Specifically, my paper follows the careers of James Bennett and Sanford Bates, two men who in 1929 founded a key American penal administrative body, the Federal Bureau of Prisons, and directed it for the next fifty years. During this time, both men also played a central role in international penal reform. In particular, they participated in the International Penal and Penitentiary Commission (IPPC), the central body for international cooperation on penal matters since the late nineteenth century. Indeed, Bates and Bennett remained fervent supporters of the IPPC until they attended the organization’s conference in Berlin in 1935. It was at this meeting that Nazi participants derailed the IPPC’s long history of supporting humanitarian and liberal-minded reform. Despite this traumatic experience, Bates and Bennett helped to guide the FBP through the difficulties of WWII, forge a new international penal reform organization within the United Nations, and reshape American prisons in light of new domestic and international challenges. Thus, I show that American penal administrators’ experience and memory of the Progressive Era, Nazism, and the Second World War led them to re-imagine the benefits and pitfalls of international cooperation for decades to come. I also show that shifting concerns over state sovereignty, internal domestic politics, national strategic interests, international threats, and the strength of international organizations continually shaped their efforts at home and abroad. Not surprisingly, national identities, religious affiliations, ethnocentric prejudices, geographic boundaries, and a host of other factors complicated their efforts during this time.
With this context in mind, my paper traces American penal administrators’ roots in Progressive-Era reform before exploring the events surrounding the 1936 Berlin conference. Their experience at the conference, and the subsequent challenges of the Second World War, made American practitioners wary of the IPPC but inspired them to think in newly internationalist terms, linking the development of American penal practices with the fate of democracy abroad. Next, I examine how American administrators participated in international reform in the post-war period. Bates and Bennett traveled to Germany following the war and helped direct this rebuilding effort. This experience led them to imagine a newly energized international penal organization that gave Americans new influence. Their memory of 1935 and their newfound influence led them to dissolve the IPPC, moving its activities within the newly created United Nations. I follow their discussions with their European, Latin American, and Asian counterparts in the IPPC to in order to examine their evolving goals during this period. Finally, I show how their priorities changed after the United Nations became consolidated. Indeed, as American administrators grew increasingly confident in the achievements of American penal policy in the 1950s, they also became increasingly optimistic about the possibilities for international cooperation. Meanwhile, they steered international prison reform away from the overtly political controversies plaguing other bodies with the United Nations, instead heralding the supposed neutrality of technocratic expertise. Yet I argue that as American administrators promoted their vision of penal reform and international cooperation they often overlooked the brutal realities of American prisons and also avoided difficult questions about how international prison reform would be enforced given national differences. These missteps would ultimately weaken the benefits of an international reform body and contribute to the crises of the American penal system several decades later.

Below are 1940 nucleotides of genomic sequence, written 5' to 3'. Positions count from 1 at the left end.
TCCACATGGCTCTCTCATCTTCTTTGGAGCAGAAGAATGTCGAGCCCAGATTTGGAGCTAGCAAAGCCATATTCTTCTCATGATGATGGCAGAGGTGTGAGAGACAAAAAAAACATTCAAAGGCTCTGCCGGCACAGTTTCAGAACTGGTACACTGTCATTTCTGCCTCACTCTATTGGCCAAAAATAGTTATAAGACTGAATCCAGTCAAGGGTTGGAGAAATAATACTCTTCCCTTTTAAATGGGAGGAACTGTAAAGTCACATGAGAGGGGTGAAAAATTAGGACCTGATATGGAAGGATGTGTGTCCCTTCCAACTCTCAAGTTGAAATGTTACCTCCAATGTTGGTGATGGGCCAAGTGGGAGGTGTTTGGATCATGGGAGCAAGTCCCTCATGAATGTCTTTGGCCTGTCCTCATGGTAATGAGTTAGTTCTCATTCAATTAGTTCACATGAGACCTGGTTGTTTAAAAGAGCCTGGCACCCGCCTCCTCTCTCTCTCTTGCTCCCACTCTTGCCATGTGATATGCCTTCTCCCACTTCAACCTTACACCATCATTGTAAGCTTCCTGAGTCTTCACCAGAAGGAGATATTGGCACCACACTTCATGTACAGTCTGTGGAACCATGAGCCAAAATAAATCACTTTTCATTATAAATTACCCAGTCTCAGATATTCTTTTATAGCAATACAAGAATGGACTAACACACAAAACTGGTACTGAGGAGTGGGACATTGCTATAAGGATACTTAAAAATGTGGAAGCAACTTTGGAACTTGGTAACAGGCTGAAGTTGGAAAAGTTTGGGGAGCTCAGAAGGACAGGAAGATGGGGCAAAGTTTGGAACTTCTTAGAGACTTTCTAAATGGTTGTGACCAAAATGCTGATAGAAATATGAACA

Ultimately, this paper seeks to fill an important historiographical gap by exploring the links between domestic and international penal policy. But it also addresses other important topics often overlooked in the scholarship on American penal policy and international affairs. In exploring the FBP and the IPPC, my paper examines two key institutions rarely acknowledged in the historiography of American crime and punishment. The direct involvement of American penal administrators in rebuilding German prisons remains almost entirely unacknowledged. Yet this example is only one of many that show just how deeply intertwined domestic penal policy and international affairs remained throughout the twentieth century. My paper also seeks to approach penal policy and international relations with a broader chronological and geographic lens in order to avoid oversimplifying between cosmopolitan and exceptionalist periods in twentieth-century history. Instead, my paper shows that American participation in international penal efforts dissolves many of these historiographical oversimplifications. Ultimately, how American penal administrators remembered the 1935 congress, understood the Second World War, and evaluated their domestic penal achievements in subsequent decades led them to re-imagine the benefits and pitfalls of international cooperation in complex ways.